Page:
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Saturday, January 16, 2010

Friday's Gift


Since the pocket digital broke, there have been too many times that I’ve been caught without a camera; Friday it happened again. Traveling over the causeway at high tide, we drove through chunks of blue ice, stacked on top of each other, rising and sinking like deep breaths at the edges of the crumbling road. For what seemed like the millionth time lately, I said, “Oh, I wish I had the camera.”

After dropping off my daughter’s friend and returning home, I puttered, then challenged myself to take an “Artist’s Date” (as recommended by Julia Cameron in The Artist’s Way--I’ll write more about this later.) Grabbing our Nikon, I climbed into the Jeep and drove back.

When I arrived, the tide was lower, the picture less inspiring, until I remembered how different things look now from the image on the Middle Passages masthead above, which I took at the same location this summer. You may recall I have an ideal in my mind’s eye about this place. The photo you see every time you read Middle Passages is the closest I’ve come to what lives in my imagination.

Friday however, was about discovering more subtle beauty--yellow salt marsh hay slumping under a burden of snow, ducks swimming up against clear ice and turning away, an elderly woman, who walked up to me and then with me, until she could point out the Great Blue heron feeding in the marsh. And my cove, minus the rowboat, quiet and sleeping. A car in the distance harrumphed as the driver changed gears, slow water shivered as it flowed under the street, shifting ice squealed--all sounds traveling on thin air, arriving muffled and subdued--hints of life residing under chilled surfaces, deep down beneath the January cold.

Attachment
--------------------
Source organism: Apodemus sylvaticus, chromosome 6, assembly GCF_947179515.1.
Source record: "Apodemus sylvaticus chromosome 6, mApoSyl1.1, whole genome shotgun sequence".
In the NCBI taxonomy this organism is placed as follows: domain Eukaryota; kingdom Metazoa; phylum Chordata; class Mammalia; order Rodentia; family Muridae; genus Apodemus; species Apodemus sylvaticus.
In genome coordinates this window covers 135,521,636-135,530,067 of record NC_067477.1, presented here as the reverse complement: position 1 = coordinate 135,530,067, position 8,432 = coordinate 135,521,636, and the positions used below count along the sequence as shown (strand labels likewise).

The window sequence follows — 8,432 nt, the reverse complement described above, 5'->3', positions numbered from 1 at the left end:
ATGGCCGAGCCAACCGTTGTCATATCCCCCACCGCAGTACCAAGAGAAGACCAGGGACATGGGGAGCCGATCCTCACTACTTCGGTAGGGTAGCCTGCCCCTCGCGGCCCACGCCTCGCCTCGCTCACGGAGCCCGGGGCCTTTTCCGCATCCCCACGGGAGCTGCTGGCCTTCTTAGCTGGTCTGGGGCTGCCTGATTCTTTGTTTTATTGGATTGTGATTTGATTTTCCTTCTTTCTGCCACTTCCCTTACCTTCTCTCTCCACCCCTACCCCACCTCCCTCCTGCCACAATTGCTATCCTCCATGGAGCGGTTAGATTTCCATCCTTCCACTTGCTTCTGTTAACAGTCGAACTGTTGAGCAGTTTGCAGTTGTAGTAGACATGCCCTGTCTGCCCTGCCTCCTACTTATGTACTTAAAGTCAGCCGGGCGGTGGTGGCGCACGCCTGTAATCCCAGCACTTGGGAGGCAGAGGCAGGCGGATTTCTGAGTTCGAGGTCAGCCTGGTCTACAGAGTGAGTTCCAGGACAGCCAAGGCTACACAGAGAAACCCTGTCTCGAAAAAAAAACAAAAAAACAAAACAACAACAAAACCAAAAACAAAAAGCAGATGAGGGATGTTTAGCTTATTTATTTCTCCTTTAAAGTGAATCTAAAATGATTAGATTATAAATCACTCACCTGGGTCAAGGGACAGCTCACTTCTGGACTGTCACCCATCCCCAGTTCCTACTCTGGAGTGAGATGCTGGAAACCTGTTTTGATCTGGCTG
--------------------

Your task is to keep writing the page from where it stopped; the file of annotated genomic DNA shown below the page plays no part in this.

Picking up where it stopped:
6 comments:

Simon C. Larter said...

Quite lovely, good lady. You've an eye for natural beauty.

Tricia J. O'Brien said...

What fabulous photos and words--hay slumping, water shivering! Beautifully written,Liza. I saw a heron yesterday, too, but couldn't get a photo. I do intend to write a little haiku, though. Nature gives such vivid moments, doesn't it?

glnroz said...

I really like the ones with the grass and the posts..

Helen Ginger said...

Those are beautiful pictures. And they make me cold.

Helen
Straight From Hel

Sharon said...

The way you write descriptive prose, the pictures (although beautiful) are almost superfluous. I read this and I can smell the smells, hear the sounds and know that I am in that wonderful place.

Tabitha Bird said...

Oh wow. Those pictures are magic. You can write and you take amazing photos. Is there no end to your talents girl? :)